Opposition to a China-backed plan for the first election of Hong Kong’s chief executive rose, reaching parity with approval levels for the first time since the government unveiled the proposal in April.
Some 42.8 percent of respondents opposed the proposal, according to a tracking poll by a coalition of universities. That’s up from 37.6 percent at the start of the survey in late April. Support for the proposal slipped to 42.8 percent.
The legislation requires candidates for the 2017 election to be chosen by a 1,200-member nominating committee before the public vote. Pro-democracy groups argue the system is designed to ensure only Beijing loyalists will be able to compete.
The result of the poll comes a week before the government is due to present the election plan for a vote in the city’s legislature. Chief Executive Leung Chun-ying needs support from at least four pro-democracy lawmakers to secure the two-third majority needed for passage.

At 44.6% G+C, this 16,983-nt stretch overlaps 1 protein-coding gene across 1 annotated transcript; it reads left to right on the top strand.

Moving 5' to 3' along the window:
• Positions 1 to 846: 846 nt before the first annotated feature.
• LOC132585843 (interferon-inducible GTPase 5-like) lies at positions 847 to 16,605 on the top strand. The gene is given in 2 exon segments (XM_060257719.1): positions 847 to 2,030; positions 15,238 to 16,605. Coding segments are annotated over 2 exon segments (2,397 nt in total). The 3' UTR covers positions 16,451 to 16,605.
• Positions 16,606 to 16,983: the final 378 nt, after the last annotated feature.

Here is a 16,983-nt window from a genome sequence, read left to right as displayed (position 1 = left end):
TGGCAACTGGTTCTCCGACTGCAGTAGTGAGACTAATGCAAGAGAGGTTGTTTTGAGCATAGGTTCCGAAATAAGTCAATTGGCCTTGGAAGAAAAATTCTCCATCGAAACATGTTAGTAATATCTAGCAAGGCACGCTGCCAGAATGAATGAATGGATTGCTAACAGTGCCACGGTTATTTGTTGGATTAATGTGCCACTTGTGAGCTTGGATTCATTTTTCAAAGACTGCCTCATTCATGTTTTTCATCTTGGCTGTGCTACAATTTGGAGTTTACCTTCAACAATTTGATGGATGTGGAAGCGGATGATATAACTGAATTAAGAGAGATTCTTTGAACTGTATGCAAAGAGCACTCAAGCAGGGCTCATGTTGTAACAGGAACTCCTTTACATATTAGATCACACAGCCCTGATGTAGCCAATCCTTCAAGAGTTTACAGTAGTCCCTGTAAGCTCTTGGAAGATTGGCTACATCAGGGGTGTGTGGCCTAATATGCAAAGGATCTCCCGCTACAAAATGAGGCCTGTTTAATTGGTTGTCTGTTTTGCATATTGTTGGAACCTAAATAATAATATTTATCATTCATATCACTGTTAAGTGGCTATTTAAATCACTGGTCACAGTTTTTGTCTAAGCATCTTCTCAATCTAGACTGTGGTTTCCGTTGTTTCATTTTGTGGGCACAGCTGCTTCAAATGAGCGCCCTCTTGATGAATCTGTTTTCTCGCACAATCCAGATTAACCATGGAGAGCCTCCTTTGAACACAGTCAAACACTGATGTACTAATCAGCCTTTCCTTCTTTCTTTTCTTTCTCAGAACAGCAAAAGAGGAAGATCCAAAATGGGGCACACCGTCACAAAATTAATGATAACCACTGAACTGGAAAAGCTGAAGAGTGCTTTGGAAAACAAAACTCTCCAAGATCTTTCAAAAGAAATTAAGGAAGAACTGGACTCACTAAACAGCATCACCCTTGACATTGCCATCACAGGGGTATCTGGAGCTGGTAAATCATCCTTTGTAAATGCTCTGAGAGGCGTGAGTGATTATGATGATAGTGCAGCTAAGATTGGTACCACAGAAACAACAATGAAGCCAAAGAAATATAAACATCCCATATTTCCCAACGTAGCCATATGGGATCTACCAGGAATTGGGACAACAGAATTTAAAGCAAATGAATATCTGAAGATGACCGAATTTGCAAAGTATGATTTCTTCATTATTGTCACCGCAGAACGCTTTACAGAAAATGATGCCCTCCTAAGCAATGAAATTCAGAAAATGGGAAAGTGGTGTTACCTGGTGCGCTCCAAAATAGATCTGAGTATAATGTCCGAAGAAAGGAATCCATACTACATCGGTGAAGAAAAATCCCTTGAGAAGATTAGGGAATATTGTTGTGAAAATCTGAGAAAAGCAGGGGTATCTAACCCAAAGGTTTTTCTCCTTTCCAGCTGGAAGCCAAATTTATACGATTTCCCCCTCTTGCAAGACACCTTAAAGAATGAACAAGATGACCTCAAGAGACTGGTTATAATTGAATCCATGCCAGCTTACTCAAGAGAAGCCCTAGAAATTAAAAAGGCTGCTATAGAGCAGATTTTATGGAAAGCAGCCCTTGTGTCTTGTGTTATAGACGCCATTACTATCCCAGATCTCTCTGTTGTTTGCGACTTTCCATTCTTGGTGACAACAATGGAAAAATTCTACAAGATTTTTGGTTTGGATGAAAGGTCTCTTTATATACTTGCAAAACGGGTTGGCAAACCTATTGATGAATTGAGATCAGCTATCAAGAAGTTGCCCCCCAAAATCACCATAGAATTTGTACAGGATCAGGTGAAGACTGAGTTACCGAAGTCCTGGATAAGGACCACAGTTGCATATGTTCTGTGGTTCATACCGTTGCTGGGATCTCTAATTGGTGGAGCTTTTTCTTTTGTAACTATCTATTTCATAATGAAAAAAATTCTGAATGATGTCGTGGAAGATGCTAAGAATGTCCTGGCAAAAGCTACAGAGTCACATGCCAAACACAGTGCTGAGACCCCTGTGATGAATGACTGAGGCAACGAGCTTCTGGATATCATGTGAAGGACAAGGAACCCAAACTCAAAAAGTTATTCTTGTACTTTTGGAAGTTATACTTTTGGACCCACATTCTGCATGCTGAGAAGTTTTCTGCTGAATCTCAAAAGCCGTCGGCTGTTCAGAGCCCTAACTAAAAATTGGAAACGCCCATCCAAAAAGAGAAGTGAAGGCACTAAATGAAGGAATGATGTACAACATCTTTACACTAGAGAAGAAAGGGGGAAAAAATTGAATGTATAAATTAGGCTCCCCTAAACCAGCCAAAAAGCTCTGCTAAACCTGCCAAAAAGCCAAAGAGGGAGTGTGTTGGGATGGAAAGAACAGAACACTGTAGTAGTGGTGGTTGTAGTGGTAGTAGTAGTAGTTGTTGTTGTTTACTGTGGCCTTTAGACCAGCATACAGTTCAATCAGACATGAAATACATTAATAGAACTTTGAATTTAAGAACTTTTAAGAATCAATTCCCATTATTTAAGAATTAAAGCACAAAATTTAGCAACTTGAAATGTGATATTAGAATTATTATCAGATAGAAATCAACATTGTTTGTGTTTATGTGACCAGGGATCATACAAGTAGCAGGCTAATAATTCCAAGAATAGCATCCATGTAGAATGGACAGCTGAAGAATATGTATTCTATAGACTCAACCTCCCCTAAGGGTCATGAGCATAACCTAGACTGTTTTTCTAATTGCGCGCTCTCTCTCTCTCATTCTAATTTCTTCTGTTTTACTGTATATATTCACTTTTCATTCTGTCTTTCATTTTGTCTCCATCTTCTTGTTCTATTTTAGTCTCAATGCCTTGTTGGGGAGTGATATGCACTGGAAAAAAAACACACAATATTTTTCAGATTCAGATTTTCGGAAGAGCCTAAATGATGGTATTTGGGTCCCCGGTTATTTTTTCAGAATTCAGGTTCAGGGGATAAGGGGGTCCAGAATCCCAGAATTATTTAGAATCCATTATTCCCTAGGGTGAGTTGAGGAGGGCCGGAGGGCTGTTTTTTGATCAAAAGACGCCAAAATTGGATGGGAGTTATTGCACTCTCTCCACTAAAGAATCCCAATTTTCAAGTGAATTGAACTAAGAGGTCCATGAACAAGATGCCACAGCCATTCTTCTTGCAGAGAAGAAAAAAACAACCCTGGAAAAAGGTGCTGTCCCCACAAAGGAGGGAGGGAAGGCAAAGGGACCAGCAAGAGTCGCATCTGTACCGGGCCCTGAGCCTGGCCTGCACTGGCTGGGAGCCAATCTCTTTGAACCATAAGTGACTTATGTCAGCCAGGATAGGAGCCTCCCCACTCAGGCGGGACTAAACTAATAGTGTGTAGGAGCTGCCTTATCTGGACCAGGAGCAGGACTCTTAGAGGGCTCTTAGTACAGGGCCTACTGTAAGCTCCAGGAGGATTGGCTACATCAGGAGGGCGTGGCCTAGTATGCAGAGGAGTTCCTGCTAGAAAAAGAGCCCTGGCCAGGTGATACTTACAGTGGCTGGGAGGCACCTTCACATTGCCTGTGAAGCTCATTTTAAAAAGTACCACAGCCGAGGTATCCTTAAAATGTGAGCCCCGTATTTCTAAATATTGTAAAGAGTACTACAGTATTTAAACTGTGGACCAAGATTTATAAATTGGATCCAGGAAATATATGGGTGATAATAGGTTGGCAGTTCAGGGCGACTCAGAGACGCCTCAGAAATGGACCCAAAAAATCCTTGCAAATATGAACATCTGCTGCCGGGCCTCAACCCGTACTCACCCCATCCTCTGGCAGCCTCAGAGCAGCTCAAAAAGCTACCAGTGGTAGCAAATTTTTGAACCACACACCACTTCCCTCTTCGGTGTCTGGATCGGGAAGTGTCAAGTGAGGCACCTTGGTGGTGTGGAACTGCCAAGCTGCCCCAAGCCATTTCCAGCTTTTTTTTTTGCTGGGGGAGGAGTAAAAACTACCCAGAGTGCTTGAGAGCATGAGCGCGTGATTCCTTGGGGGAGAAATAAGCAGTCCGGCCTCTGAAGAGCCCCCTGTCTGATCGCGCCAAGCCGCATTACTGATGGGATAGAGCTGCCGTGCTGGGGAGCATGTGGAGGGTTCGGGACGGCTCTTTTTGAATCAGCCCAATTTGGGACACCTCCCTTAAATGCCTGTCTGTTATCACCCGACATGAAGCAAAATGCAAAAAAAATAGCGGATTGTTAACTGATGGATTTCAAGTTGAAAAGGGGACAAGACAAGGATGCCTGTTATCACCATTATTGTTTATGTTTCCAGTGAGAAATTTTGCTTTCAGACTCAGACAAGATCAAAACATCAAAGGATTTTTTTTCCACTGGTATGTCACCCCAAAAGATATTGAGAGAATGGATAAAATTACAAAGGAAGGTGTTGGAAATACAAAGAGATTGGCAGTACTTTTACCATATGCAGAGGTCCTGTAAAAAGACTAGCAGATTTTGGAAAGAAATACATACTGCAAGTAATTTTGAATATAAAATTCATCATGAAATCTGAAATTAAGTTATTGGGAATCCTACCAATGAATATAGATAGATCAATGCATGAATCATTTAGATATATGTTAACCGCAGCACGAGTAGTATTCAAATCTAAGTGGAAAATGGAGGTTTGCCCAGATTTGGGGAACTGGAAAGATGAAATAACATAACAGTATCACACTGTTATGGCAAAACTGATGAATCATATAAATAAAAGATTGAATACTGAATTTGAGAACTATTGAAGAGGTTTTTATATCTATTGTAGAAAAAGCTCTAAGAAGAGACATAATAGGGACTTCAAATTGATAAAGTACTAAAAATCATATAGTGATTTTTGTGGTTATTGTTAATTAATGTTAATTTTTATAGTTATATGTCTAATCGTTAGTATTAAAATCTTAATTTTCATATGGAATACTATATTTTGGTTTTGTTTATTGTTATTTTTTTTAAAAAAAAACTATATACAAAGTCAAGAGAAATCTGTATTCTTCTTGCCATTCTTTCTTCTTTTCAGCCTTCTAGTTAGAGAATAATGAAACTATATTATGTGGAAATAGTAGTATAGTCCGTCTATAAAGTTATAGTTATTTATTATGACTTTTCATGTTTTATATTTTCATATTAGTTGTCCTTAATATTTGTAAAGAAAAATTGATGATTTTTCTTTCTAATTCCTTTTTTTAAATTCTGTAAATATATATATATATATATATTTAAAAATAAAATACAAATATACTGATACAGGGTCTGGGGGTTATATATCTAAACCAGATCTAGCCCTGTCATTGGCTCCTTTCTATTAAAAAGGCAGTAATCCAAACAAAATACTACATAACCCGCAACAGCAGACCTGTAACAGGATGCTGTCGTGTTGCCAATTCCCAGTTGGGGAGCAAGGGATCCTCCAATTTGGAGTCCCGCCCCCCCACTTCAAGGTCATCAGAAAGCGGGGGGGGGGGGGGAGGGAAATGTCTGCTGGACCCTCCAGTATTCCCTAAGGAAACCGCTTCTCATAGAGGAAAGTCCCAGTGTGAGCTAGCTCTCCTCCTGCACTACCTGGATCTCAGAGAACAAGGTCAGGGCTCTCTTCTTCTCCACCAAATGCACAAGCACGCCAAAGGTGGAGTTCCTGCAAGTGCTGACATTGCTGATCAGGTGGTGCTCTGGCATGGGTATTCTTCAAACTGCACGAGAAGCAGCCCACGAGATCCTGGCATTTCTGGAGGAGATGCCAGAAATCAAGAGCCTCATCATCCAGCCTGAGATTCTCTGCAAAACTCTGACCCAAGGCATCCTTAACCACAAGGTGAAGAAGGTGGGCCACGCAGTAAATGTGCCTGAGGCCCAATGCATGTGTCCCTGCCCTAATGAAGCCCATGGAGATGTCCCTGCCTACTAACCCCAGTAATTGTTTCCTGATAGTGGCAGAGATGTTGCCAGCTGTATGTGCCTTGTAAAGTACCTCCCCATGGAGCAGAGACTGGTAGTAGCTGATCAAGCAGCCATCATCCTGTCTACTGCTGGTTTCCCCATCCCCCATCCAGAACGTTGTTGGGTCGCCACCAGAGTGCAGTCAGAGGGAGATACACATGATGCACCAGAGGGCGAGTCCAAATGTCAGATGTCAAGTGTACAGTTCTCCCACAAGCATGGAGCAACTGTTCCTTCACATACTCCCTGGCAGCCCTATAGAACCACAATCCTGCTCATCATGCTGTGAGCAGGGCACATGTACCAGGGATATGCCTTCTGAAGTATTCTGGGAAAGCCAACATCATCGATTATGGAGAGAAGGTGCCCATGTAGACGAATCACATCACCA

Carrie Lam, the city’s No. 2 official, saw very slim chances of lawmakers approving the government’s electoral plan as all 27 pro-democracy legislators continue to vow to oppose the plan, the South China Morning Post reported Wednesday.
The proposal was the catalyst of nearly three months of street protests in the Asian financial hub last year.
The Chinese University of Hong Kong, the University of Hong Kong and Hong Kong Polytechnic University jointly conduct the survey. The poll queried 1,118 adults between June 2 and June 6 and didn’t provide a margin of error.